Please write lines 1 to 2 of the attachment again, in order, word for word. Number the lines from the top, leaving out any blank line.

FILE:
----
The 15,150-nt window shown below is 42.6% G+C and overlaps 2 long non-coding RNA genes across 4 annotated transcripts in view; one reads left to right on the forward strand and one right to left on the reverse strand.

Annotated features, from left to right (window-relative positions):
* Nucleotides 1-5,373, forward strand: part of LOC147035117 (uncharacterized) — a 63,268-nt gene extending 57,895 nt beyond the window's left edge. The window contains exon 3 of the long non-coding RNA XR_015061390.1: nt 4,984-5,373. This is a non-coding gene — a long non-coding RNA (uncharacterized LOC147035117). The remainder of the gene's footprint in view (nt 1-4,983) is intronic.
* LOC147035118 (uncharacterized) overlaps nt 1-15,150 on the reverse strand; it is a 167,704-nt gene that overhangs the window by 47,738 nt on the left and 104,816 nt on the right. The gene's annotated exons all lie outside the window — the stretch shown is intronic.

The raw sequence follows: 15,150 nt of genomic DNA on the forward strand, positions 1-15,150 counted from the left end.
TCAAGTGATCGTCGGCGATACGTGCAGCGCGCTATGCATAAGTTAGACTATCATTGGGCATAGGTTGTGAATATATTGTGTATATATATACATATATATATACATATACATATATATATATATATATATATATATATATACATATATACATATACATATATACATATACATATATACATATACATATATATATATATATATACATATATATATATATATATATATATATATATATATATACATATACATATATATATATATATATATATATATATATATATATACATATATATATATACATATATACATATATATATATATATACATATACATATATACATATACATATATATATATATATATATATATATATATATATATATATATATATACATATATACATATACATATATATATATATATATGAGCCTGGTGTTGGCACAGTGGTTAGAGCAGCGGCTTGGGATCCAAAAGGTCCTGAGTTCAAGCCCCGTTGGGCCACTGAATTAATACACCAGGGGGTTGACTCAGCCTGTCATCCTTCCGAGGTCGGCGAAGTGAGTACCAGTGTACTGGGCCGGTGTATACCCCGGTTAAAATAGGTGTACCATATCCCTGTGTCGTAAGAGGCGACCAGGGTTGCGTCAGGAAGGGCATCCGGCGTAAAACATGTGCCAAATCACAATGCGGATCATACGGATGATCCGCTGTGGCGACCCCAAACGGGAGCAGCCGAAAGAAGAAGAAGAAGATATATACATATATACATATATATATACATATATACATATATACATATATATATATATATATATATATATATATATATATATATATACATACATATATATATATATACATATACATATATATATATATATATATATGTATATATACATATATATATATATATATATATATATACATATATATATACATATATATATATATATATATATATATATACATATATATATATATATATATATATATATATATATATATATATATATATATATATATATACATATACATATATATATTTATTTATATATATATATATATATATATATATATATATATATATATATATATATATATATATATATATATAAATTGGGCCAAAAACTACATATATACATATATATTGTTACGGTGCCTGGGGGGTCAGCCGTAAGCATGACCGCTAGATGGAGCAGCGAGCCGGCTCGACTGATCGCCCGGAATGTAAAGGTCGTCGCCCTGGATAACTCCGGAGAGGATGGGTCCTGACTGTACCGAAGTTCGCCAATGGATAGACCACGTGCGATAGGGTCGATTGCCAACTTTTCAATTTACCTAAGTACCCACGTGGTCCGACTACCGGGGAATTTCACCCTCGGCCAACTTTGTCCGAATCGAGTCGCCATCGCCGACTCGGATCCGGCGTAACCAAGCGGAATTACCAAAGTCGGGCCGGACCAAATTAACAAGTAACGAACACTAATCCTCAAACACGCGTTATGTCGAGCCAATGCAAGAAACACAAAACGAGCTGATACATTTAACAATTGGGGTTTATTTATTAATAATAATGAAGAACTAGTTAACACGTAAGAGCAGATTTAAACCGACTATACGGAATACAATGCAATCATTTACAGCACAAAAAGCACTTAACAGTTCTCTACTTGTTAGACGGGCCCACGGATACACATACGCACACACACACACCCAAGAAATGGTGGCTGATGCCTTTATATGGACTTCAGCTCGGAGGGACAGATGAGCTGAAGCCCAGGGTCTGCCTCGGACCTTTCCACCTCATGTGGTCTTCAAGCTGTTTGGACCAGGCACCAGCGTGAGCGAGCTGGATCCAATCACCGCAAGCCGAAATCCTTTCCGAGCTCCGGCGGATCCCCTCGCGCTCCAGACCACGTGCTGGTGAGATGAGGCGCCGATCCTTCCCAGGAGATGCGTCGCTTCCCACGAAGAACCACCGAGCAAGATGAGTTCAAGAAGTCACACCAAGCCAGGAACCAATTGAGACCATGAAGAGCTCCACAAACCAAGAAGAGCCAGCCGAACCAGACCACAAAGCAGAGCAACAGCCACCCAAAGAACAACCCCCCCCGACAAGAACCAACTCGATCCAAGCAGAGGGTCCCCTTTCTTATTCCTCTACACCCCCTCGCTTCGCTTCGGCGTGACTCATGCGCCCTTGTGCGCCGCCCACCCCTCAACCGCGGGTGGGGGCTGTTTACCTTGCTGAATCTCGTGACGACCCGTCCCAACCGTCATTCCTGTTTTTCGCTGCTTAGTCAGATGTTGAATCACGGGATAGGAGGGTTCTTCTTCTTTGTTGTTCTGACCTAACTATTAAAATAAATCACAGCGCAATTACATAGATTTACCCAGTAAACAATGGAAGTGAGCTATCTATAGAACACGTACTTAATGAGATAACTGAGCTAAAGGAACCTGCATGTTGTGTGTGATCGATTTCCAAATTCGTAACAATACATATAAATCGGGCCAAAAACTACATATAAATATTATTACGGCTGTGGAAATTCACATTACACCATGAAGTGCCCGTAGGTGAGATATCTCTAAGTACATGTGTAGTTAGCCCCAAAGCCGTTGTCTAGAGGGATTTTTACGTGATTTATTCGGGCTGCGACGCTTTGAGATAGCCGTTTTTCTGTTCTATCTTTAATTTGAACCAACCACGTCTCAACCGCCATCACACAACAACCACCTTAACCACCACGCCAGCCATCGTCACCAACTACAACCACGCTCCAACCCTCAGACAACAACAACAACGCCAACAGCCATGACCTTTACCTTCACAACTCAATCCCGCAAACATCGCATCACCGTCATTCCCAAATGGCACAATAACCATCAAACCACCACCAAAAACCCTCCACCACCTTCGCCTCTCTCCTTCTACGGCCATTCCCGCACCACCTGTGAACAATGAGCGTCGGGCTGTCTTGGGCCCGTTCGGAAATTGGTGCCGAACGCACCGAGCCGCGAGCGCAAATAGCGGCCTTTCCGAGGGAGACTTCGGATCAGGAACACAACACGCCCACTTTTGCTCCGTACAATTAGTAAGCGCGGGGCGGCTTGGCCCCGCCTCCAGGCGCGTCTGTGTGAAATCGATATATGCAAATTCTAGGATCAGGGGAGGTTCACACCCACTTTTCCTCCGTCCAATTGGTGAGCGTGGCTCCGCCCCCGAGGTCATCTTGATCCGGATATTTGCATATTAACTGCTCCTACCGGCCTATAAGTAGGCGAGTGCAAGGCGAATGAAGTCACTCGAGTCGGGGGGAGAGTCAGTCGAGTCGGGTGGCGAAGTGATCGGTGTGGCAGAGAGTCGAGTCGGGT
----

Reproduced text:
The 15,150-nt window shown below is 42.6% G+C and overlaps 2 long non-coding RNA genes across 4 annotated transcripts in view; one reads left to right on the forward strand and one right to left on the reverse strand.

Annotated features, from left to right (window-relative positions):